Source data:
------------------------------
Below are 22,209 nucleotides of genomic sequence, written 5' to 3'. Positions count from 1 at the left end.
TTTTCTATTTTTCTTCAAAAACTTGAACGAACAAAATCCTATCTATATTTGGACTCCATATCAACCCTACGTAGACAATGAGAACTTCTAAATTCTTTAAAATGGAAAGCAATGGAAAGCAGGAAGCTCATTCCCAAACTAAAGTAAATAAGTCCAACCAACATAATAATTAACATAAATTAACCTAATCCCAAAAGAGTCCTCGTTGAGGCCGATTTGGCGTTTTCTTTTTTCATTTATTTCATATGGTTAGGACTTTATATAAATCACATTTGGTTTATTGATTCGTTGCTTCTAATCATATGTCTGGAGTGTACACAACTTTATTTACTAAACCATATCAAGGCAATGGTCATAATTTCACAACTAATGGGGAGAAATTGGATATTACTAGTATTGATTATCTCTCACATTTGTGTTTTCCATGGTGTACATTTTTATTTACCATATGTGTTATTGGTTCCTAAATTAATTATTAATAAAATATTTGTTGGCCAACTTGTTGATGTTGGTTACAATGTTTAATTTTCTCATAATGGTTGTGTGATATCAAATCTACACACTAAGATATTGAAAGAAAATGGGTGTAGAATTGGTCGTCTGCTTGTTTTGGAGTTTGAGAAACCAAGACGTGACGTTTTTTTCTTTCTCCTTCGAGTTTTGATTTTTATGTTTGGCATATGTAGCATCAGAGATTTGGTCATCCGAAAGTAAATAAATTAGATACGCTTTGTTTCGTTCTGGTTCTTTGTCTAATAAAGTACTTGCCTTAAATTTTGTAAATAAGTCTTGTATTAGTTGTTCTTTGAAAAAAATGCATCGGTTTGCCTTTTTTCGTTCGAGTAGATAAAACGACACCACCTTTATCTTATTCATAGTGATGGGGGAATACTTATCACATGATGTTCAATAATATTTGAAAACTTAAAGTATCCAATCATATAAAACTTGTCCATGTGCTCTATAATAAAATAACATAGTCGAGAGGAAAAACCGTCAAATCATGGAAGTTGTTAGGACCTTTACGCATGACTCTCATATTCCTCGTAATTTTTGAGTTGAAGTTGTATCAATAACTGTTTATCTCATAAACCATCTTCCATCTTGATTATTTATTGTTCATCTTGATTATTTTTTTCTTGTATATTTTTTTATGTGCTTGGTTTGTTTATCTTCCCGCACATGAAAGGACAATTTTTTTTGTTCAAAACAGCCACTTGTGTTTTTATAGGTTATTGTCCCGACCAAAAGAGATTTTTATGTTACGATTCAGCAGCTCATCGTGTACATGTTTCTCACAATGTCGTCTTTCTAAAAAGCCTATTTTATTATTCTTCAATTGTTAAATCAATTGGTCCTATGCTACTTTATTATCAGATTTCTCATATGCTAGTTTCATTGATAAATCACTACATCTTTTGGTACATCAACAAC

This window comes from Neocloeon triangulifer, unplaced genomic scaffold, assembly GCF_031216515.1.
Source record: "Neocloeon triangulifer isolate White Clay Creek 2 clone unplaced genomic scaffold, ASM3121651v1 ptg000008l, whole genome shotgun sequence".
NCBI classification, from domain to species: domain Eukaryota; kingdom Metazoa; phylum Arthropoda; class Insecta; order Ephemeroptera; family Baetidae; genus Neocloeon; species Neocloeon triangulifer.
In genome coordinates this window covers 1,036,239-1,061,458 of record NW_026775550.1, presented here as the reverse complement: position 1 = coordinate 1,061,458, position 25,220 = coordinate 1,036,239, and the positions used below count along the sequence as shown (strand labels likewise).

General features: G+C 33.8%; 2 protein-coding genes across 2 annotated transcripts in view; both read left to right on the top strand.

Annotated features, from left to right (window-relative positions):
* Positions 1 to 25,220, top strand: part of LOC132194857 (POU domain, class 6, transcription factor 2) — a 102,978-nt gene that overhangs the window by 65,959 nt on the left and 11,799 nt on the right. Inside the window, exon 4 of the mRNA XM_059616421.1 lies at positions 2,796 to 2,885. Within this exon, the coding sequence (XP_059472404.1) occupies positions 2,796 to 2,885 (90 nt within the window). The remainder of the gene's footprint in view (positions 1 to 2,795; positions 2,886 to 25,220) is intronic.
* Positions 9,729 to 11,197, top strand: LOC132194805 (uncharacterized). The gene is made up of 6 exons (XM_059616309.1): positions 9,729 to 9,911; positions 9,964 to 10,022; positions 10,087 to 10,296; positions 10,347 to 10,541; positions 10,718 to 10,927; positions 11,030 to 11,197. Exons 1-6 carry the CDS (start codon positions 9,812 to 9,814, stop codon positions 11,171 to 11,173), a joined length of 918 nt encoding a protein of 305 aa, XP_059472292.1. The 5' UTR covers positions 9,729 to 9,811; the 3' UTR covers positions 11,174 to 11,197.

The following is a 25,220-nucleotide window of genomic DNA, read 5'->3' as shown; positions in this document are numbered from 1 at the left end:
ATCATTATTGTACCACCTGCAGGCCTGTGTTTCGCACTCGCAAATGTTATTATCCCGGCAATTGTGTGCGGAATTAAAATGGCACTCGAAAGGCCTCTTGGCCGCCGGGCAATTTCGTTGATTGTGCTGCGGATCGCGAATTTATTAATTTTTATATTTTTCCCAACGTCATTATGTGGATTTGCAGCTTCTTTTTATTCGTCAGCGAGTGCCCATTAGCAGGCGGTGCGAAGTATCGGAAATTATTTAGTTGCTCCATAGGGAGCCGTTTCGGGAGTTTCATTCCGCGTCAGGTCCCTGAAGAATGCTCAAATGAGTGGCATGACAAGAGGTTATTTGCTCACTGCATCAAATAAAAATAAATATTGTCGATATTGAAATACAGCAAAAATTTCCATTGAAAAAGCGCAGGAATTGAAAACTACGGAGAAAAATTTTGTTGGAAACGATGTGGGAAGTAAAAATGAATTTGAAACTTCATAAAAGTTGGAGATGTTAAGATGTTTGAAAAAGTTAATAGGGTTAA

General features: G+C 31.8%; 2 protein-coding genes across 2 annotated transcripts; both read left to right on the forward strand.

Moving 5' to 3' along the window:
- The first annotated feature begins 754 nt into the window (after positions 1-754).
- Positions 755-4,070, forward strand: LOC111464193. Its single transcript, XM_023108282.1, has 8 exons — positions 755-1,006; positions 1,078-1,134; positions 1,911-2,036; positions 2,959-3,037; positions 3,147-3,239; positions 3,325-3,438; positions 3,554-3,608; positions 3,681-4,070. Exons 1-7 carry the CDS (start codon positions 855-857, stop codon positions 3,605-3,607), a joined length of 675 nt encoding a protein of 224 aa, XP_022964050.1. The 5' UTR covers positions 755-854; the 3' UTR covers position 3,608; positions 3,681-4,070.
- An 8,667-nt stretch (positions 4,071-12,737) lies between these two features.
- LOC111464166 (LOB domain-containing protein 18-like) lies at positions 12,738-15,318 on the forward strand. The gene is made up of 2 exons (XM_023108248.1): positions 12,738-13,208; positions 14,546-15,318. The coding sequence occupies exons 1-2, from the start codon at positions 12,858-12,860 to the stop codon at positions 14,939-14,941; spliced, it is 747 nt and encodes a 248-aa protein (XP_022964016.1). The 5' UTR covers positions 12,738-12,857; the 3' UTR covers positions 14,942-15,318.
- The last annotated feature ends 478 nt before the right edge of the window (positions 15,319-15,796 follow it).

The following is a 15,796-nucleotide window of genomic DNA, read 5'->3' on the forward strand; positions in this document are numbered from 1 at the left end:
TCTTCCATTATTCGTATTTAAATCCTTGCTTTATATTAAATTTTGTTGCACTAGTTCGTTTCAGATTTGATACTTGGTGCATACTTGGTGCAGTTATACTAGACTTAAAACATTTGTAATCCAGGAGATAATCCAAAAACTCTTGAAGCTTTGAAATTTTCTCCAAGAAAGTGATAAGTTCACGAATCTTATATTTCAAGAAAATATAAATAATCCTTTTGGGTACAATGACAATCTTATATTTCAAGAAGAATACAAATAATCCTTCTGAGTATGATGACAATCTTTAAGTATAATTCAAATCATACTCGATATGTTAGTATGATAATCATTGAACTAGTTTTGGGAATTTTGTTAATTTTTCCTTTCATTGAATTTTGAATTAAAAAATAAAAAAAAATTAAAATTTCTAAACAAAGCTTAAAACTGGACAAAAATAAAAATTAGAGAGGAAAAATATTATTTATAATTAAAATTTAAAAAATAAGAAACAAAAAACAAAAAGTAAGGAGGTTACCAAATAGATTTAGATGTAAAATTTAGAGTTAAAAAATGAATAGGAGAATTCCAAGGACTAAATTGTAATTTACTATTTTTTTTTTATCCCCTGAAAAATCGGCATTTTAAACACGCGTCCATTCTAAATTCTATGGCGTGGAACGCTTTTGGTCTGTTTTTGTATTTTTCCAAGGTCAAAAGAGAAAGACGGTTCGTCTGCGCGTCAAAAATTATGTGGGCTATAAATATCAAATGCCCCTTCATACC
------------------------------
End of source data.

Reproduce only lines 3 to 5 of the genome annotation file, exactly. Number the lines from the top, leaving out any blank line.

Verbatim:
This window comes from Neocloeon triangulifer, unplaced genomic scaffold, assembly GCF_031216515.1.
Source record: "Neocloeon triangulifer isolate White Clay Creek 2 clone unplaced genomic scaffold, ASM3121651v1 ptg000008l, whole genome shotgun sequence".
NCBI classification, from domain to species: domain Eukaryota; kingdom Metazoa; phylum Arthropoda; class Insecta; order Ephemeroptera; family Baetidae; genus Neocloeon; species Neocloeon triangulifer.